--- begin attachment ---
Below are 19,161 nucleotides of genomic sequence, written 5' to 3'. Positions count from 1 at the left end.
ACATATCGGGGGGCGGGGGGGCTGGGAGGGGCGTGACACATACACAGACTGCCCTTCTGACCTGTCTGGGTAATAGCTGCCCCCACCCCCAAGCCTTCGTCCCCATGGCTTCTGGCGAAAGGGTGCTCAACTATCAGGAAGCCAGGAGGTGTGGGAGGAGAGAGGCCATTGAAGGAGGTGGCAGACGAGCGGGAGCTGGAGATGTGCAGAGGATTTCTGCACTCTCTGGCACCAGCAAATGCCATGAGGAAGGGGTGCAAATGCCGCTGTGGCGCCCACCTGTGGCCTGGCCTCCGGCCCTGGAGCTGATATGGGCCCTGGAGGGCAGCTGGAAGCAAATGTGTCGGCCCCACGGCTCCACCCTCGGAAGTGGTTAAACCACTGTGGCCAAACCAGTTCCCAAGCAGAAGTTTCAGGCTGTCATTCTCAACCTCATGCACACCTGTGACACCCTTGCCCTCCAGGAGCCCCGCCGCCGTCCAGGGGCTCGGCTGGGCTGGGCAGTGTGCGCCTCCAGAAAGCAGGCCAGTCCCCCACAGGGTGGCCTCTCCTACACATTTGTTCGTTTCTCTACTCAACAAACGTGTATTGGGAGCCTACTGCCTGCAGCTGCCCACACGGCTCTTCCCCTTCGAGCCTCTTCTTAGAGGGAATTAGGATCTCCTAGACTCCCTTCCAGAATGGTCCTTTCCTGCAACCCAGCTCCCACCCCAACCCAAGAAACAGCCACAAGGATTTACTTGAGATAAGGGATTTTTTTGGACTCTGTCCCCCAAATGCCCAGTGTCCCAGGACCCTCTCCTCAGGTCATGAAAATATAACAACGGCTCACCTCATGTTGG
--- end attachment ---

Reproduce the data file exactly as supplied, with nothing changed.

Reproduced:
Below are 19,161 nucleotides of genomic sequence, written 5' to 3'. Positions count from 1 at the left end.
ACATATCGGGGGGCGGGGGGGCTGGGAGGGGCGTGACACATACACAGACTGCCCTTCTGACCTGTCTGGGTAATAGCTGCCCCCACCCCCAAGCCTTCGTCCCCATGGCTTCTGGCGAAAGGGTGCTCAACTATCAGGAAGCCAGGAGGTGTGGGAGGAGAGAGGCCATTGAAGGAGGTGGCAGACGAGCGGGAGCTGGAGATGTGCAGAGGATTTCTGCACTCTCTGGCACCAGCAAATGCCATGAGGAAGGGGTGCAAATGCCGCTGTGGCGCCCACCTGTGGCCTGGCCTCCGGCCCTGGAGCTGATATGGGCCCTGGAGGGCAGCTGGAAGCAAATGTGTCGGCCCCACGGCTCCACCCTCGGAAGTGGTTAAACCACTGTGGCCAAACCAGTTCCCAAGCAGAAGTTTCAGGCTGTCATTCTCAACCTCATGCACACCTGTGACACCCTTGCCCTCCAGGAGCCCCGCCGCCGTCCAGGGGCTCGGCTGGGCTGGGCAGTGTGCGCCTCCAGAAAGCAGGCCAGTCCCCCACAGGGTGGCCTCTCCTACACATTTGTTCGTTTCTCTACTCAACAAACGTGTATTGGGAGCCTACTGCCTGCAGCTGCCCACACGGCTCTTCCCCTTCGAGCCTCTTCTTAGAGGGAATTAGGATCTCCTAGACTCCCTTCCAGAATGGTCCTTTCCTGCAACCCAGCTCCCACCCCAACCCAAGAAACAGCCACAAGGATTTACTTGAGATAAGGGATTTTTTTGGACTCTGTCCCCCAAATGCCCAGTGTCCCAGGACCCTCTCCTCAGGTCATGAAAATATAACAACGGCTCACCTCATGTTGG